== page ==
The California Supreme Court recently ruled that employers must pay their workers for small amounts of time they spend on routine work tasks off the clock. In the case Troester v. Starbucks Corp., the Court rejected the notion that the “de minimis” doctrine commonly applied by federal courts would automatically or routinely excuse the payment of wages for small but regularly occurring off-the-clock work periods.
The decision highlights the importance for employers to audit their timekeeping practices to ensure that employees are compensated for all hours worked, including for reoccurring or routine small pre- and post-shift tasks that may be overlooked or treated as insignificant and not compensable.
Putative Class Action Against Starbucks
Plaintiff Douglas Troester filed the original complaint on behalf of himself and a putative class of all non-managerial California employees of Defendant Starbucks Corporation who performed store closing tasks from mid-2009 to October 2010. Troester submitted evidence that Starbucks’s computer software required him to clock out on every closing shift before initiating the “close store procedure,” locking the doors and walking coworkers to their cars, which took anywhere from four to 10 additional minutes each day.
The trial court dismissed the case, agreeing with Starbucks’s argument that the federal de minimis doctrine applies. Under this doctrine, certain amounts of time worked need not be paid if it is trivially small: “[A] few seconds or minutes of work beyond the scheduled working hours…may be disregarded.”
Troester appealed the U.S. District Court’s decision to the 9th U.S. Circuit Court of Appeals. The appeals court asked the California Supreme Court to determine whether the federal de minimis doctrine applied under state law; its answer is no.
The California Supreme Court concluded that California statutes and wage orders have not adopted the federal de minimis standard and that the rule is not applicable where the employer required the employee to work “off the clock” several minutes per shift. The Court explained that an employer that requires its employees to work a few minutes off the clock on a regular basis or as a regular feature of the job may not evade the obligation to compensate the employee for that time by invoking the de minimis doctrine.
The Court, however, did leave open the possibility of a narrower California de minimis rule by indicating that it did not decide “whether there are circumstances where compensable time is so minute or irregular that it is unreasonable to expect the time to be recorded.” Thus, there may be circumstances where occasional or irregular instances of a worker spending a few minutes doing a task either before or after his shift will be disregarded as being de minimis in that particular case.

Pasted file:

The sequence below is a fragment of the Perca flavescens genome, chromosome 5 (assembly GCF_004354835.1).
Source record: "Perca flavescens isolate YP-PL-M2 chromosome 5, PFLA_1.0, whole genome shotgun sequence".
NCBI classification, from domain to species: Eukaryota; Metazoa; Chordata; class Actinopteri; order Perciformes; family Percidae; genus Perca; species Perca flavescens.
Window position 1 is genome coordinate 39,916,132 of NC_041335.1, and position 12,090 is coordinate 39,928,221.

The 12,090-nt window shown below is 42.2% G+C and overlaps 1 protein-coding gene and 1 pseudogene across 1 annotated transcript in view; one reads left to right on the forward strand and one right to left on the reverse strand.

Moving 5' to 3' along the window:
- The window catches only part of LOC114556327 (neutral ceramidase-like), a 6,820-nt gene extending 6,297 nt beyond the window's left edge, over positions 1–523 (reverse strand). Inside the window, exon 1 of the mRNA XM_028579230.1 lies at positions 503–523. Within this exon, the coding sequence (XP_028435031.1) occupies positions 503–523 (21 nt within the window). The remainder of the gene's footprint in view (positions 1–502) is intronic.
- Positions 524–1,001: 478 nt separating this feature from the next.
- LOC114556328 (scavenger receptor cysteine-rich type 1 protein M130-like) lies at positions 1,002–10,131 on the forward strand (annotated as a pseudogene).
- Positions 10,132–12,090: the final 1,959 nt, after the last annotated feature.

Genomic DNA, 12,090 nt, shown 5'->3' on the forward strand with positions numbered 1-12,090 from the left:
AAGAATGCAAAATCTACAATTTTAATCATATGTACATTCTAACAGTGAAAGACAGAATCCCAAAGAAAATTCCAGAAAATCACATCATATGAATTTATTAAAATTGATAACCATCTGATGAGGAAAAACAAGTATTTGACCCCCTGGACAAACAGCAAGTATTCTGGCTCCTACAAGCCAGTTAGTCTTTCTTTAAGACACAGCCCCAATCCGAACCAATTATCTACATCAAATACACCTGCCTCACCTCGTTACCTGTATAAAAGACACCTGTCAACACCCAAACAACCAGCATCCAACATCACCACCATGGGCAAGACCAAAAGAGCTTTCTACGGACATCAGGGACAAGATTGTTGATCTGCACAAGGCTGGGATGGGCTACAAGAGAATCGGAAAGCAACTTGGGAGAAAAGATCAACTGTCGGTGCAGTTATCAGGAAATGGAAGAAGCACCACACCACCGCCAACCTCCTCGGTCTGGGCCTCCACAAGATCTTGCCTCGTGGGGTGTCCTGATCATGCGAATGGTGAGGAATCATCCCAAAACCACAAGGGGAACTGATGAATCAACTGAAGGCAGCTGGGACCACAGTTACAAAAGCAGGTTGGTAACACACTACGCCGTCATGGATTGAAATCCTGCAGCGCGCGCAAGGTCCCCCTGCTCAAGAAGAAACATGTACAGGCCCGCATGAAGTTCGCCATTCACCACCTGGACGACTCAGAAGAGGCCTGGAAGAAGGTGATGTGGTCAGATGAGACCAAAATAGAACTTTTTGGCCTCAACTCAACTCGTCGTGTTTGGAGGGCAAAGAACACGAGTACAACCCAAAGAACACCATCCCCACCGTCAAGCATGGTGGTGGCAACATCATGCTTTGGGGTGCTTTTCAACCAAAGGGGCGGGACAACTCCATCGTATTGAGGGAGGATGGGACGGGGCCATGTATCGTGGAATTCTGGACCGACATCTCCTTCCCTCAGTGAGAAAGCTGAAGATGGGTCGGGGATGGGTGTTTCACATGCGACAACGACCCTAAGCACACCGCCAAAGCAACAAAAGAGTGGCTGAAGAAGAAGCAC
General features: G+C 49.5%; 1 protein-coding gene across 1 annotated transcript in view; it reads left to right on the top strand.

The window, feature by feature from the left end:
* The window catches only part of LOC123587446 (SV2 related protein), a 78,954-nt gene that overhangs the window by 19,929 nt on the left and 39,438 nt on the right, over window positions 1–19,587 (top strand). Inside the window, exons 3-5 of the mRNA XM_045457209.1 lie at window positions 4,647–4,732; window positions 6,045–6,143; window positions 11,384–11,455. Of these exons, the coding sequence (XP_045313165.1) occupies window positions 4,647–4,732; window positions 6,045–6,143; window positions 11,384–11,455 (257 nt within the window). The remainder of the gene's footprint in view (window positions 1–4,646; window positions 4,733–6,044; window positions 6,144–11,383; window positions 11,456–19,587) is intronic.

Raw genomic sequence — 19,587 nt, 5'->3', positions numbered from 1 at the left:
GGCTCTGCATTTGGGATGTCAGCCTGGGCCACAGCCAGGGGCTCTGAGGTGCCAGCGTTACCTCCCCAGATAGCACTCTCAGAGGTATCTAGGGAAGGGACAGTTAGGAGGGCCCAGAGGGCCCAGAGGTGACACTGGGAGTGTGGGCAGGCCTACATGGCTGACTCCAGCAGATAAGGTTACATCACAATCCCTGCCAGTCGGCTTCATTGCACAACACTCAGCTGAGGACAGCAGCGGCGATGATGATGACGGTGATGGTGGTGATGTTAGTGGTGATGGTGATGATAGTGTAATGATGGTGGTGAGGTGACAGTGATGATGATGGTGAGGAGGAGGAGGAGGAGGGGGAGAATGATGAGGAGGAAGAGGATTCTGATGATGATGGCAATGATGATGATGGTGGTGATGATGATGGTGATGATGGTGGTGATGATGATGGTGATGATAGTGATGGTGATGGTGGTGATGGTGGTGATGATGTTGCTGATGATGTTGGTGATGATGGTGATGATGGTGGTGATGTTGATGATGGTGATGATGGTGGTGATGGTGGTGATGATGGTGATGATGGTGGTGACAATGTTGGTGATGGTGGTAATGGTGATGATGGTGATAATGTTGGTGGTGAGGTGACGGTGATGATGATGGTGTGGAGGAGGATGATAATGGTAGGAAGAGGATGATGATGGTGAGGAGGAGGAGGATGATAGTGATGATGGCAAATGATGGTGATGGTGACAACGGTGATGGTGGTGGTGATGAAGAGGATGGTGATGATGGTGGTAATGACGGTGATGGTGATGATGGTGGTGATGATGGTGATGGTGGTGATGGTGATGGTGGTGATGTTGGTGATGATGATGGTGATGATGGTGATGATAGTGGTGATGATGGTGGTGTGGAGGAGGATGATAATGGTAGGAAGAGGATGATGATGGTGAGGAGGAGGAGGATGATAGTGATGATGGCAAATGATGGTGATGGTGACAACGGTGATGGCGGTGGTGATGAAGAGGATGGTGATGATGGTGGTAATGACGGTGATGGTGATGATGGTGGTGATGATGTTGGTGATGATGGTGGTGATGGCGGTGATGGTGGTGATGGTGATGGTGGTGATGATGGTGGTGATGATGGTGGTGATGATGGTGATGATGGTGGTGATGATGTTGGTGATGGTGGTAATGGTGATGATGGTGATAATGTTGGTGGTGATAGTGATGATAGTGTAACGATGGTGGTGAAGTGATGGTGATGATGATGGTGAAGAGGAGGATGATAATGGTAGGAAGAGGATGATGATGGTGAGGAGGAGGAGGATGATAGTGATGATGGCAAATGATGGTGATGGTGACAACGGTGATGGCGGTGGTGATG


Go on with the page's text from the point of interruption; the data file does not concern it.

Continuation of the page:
Nevertheless, the Court’s decision sends a clear signal that employers need to verify that any regularly occurring work time, before or after a shift, is tracked and that employees are compensated for all time, no matter how small the amount may seem. A number of steps employers can implement to minimize their risk include:
- Structuring work so that employees would not have to work before clocking in or after clocking out;
- Using technological innovations, such as electronic timekeeping tools, to more accurately capture and record all working time; or
- Estimating the time it takes employees to perform work and compensating them for that time.
The bottom line is that employers must really minimize off the clock work. It is important to audit your timekeeping practices and adjust your written policies as needed to ensure compliance with these new strict time-keeping requirements under California law. Furthermore, make certain your managers are appropriately trained and investigate all claims of uncompensated off-the-clock work so you can correct the situation immediately.
RPNA’s employment law experts are available to answer your questions as well as review your timekeeping policies and procedures in light of the Troester ruling.
Trevor Witt practices in the areas of employment litigation, employer defense, class actions and general civil litigation. He has extensive experience litigating in both state and federal courts, and in arbitration and administrative settings. He has represented employers before federal and California state courts, as well as federal and California administrative agencies, including the U.S. Equal Employment Opportunity Commission, the California Department of Fair Employment and Housing, and the California Labor Commissioner. He has also advised employers about workplace issues, including employee misconduct, leaves of absence, harassment, discrimination and wage and hour issues.